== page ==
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Organisational Crises in The Hotel Sector: A Perspective From Singapore

 Chen Jian Hao

Nanyang Business School, Nanyang Technological University


 Joan C. Henderson

Nanyang Business School, Nanyang Technological University

E-mail: ahenderson@ntu.edu.sg

 Lee Wei Lin

Nanyang Business School, Nanyang Technological University


 Yvonne Ng

Nanyang Business School, Nanyang Technological University


Crises in the tourism and hospitality industry are a topic of some concern in view of their increasing prevalence in the modern world. Planning for and handling such situations has thus become essential and this paper discusses issues of organisational crises and their management with specific reference to hotels in Singapore. Case studies of selected properties based on interviews with general managers are analysed and overall conclusions are presented about perceptions, origins and impacts of crises. Insights are also afforded into strategies for dealing with crises and the importance of planning and learning lessons from previous experiences are highlighted.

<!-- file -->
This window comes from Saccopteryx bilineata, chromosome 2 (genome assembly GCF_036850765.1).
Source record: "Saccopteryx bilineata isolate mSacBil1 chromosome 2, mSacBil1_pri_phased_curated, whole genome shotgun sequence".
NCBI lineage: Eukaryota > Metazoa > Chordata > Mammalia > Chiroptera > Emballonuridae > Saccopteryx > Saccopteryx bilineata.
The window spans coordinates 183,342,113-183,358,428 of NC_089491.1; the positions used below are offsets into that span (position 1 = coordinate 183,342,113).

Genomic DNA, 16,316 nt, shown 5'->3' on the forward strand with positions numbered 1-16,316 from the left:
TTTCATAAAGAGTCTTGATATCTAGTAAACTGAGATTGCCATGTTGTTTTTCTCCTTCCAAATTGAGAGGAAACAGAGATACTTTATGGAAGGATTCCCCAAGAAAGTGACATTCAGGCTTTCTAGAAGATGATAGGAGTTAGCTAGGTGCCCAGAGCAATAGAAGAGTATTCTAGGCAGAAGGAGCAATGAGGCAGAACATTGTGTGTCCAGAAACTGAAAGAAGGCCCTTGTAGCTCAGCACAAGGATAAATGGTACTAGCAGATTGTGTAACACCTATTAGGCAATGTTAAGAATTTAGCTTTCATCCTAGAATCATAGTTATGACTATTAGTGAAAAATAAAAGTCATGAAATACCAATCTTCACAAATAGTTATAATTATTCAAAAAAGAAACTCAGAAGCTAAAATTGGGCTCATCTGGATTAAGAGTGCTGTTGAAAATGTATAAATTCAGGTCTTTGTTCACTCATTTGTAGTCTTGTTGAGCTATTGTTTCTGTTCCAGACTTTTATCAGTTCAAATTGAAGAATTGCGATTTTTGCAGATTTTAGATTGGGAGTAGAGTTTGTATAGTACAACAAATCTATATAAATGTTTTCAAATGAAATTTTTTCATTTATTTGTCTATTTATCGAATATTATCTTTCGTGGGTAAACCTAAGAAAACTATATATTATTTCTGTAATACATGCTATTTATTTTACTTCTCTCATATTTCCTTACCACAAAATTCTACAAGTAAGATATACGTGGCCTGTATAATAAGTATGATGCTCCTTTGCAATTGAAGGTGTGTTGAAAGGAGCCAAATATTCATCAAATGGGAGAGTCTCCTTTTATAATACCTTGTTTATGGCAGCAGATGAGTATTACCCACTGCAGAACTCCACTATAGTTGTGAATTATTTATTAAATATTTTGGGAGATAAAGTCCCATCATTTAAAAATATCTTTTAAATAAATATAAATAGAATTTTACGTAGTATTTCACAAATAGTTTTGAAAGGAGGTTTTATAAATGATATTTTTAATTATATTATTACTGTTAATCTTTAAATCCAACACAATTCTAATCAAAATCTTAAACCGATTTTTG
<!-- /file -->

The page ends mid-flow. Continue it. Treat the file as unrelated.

Key words: Crisis management, hotels, organisational crises, Singapore

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Hospitality Industry Careers: Analysis on Students Interest Based on Different Location of Upbringing and Secondary School Background

 M.S. Mohd Zahari

Faculty of Hotel and Tourism Management , MARA University of Technology, Malaysia

E-mail: salehuddinm@yahoo.com

 R.A Fraser

Commerce Division, Lincoln University


 S. Radzi

Faculty of Hotel and Tourism Management , MARA University of Technology, Malaysia


 Z. Othman

Faculty of Hotel and Tourism Management, MARA University of Technology, Malaysia